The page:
Red tide counts growing along Southwest Florida coast; fish kills reported in Collier
Red tide is rearing it ugly head again off Lee and Collier counties, and concentrations are high enough to cause fish kills and breathing issues in humans.
Caused by the organism Karenia brevis, red tide occurs naturally in the Gulf of Mexico but is thought by many water quality scientists to be fed by excess nutrients running off the landscape.
"We have received reports of dead fish for several locations in Collier County including Barefoot Beach, Naples Bay near the Gordon River and by the Naples Pier," said Kelly Richmond, Florida Fish and Wildlife Conservation Commission spokeswoman. "Mullet appeared to be the most affected species but other unidentified fish have also been reported dead."
Counts ranged this week in south Lee and Collier counties from normal background levels to more than 100,000 cells per liter, which is enough to cause fish kills and breathing issues in humans, marine mammals and sea turtles.
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"My Tarpon Beach sample had 130,000 Karenia cells per liter," said Rick Bartleson, a scientist at the Sanibel-Captiva Conservation Foundation. "That may have come from the patch to the southeast since the wind is blowing that way."
A patch of red tide has been lingering off the coast of Sanibel for at least a week, and another has been offshore of Naples for several days, according to federal satellite reports.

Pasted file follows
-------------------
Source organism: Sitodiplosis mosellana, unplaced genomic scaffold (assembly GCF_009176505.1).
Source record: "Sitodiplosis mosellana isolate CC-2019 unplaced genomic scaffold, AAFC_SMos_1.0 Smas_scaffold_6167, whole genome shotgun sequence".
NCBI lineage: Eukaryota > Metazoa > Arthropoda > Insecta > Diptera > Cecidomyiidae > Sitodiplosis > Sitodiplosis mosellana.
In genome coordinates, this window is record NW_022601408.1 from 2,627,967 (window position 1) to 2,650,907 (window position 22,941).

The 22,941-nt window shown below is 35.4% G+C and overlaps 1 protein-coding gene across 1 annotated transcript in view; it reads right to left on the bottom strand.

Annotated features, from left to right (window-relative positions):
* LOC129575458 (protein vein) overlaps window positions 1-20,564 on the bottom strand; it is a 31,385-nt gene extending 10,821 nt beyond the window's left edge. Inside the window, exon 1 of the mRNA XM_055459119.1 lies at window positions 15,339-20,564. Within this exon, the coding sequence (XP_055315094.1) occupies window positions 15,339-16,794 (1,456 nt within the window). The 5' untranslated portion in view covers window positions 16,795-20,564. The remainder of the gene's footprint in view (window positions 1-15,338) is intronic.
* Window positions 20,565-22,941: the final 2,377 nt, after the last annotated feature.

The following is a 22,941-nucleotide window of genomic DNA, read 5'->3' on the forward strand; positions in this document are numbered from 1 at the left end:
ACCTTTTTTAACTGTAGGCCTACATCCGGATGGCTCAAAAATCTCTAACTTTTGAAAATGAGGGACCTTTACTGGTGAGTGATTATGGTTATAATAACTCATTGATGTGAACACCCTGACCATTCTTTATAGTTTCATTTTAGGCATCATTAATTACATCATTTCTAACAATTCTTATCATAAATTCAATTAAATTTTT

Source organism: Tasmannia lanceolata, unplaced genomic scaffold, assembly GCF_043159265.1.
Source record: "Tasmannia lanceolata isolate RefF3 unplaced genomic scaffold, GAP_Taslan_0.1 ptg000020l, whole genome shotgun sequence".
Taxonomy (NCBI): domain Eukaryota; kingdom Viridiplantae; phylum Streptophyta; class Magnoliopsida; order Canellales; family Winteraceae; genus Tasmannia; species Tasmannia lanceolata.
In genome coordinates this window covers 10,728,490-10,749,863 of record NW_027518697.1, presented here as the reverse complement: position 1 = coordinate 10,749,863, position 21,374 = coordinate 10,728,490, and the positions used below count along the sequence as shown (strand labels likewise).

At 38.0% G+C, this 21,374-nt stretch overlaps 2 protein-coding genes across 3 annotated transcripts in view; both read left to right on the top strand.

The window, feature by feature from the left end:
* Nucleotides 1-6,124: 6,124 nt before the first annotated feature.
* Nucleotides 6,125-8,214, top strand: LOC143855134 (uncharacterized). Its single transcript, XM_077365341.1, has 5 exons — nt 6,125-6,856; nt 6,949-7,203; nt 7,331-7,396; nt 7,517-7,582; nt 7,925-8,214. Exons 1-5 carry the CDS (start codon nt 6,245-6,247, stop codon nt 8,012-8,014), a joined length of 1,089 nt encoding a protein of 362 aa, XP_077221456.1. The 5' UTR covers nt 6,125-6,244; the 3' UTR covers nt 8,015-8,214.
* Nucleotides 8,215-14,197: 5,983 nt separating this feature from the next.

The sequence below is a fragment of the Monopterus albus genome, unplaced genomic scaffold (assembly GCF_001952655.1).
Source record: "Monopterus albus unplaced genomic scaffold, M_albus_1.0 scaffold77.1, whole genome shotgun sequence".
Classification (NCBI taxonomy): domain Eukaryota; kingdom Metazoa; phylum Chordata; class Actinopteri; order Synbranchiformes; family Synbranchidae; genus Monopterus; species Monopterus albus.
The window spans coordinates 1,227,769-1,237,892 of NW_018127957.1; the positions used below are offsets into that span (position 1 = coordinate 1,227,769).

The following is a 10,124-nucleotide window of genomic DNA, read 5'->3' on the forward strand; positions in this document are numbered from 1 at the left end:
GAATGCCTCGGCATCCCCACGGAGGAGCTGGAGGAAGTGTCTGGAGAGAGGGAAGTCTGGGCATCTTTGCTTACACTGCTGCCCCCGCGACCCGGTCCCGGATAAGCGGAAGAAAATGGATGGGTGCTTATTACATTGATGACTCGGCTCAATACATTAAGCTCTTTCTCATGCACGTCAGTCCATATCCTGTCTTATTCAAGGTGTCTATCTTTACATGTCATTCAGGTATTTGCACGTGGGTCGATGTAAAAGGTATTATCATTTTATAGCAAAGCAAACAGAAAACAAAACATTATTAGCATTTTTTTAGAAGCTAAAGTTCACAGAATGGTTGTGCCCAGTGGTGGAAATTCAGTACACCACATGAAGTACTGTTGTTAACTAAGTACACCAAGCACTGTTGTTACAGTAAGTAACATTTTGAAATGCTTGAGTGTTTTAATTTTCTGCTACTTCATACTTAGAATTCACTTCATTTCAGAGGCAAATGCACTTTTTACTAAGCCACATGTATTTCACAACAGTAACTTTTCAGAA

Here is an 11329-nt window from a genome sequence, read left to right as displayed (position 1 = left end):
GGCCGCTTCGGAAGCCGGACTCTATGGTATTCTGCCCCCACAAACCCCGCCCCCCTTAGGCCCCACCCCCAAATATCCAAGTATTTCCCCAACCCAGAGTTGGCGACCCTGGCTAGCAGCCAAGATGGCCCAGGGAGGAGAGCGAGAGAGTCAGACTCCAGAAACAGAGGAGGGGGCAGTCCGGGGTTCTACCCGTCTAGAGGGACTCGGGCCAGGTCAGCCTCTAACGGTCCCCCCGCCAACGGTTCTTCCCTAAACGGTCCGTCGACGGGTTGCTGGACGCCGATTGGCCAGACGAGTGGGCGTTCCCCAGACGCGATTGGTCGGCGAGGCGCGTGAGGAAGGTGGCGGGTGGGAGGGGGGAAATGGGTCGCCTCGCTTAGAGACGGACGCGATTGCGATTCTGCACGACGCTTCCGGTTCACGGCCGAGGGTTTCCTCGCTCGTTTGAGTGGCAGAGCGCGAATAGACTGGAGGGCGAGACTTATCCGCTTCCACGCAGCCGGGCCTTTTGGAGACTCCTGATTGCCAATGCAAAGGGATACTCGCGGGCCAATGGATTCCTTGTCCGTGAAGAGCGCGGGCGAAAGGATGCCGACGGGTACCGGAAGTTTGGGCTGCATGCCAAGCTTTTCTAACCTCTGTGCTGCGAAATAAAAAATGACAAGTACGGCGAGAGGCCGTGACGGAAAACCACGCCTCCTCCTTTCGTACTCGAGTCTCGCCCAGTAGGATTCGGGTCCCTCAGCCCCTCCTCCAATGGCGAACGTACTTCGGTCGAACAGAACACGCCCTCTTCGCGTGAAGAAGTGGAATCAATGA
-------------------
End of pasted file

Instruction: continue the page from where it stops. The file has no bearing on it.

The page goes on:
Hundreds of dead fish washed up on several Collier beaches earlier this week.
Heavy east winds in recent weeks have likely kept any bloom conditions offshore, Bartleson said.
Onshore winds typically bring all the dead wildlife to the coast and can drive airborne particles a mile or more inshore.
A devastating red tide outbreak that stretched from the fall of 2017 through this past spring wrecked the local tourism, real estate and recreational fishing industries.
Hundreds of dead dolphins and sea turtles were recovered, and millions of pounds of dead sea life were collected along Lee County beaches.
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Dead fish, eels and even a whale shark lined local coastlines, and beaches and beach businesses were largely empty for months.
Water clarity along the coast has been good in recent months, but a red tide bloom could change that quickly if conditions persist.
"It's around," Bartleson said. "An east wind would help because (red tide) can't accumulate at the surface."
The National Oceanic and Atmospheric Administration says there will be breathing irritation in people with chronic respiratory illnesses and those who are sensitive to red tide over the next three days in the Naples area.
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The University of South Florida's College of Marine Science predicts that red tide will move to the northwest over the next few days.
Richmond said FWC is working with various groups and agencies to keep tabs on red tide.
"We continue to monitor and sample those locations and throughout Florida as well as working closely with our partners to ensure we can provide the most current data to inform the public," Richmond said.
Fish kills can be reported at MyFWC.com/FishKill, or by calling FWC at (800) 636-0511.
Connect with this reporter: @ChadGillisNP on Twitter.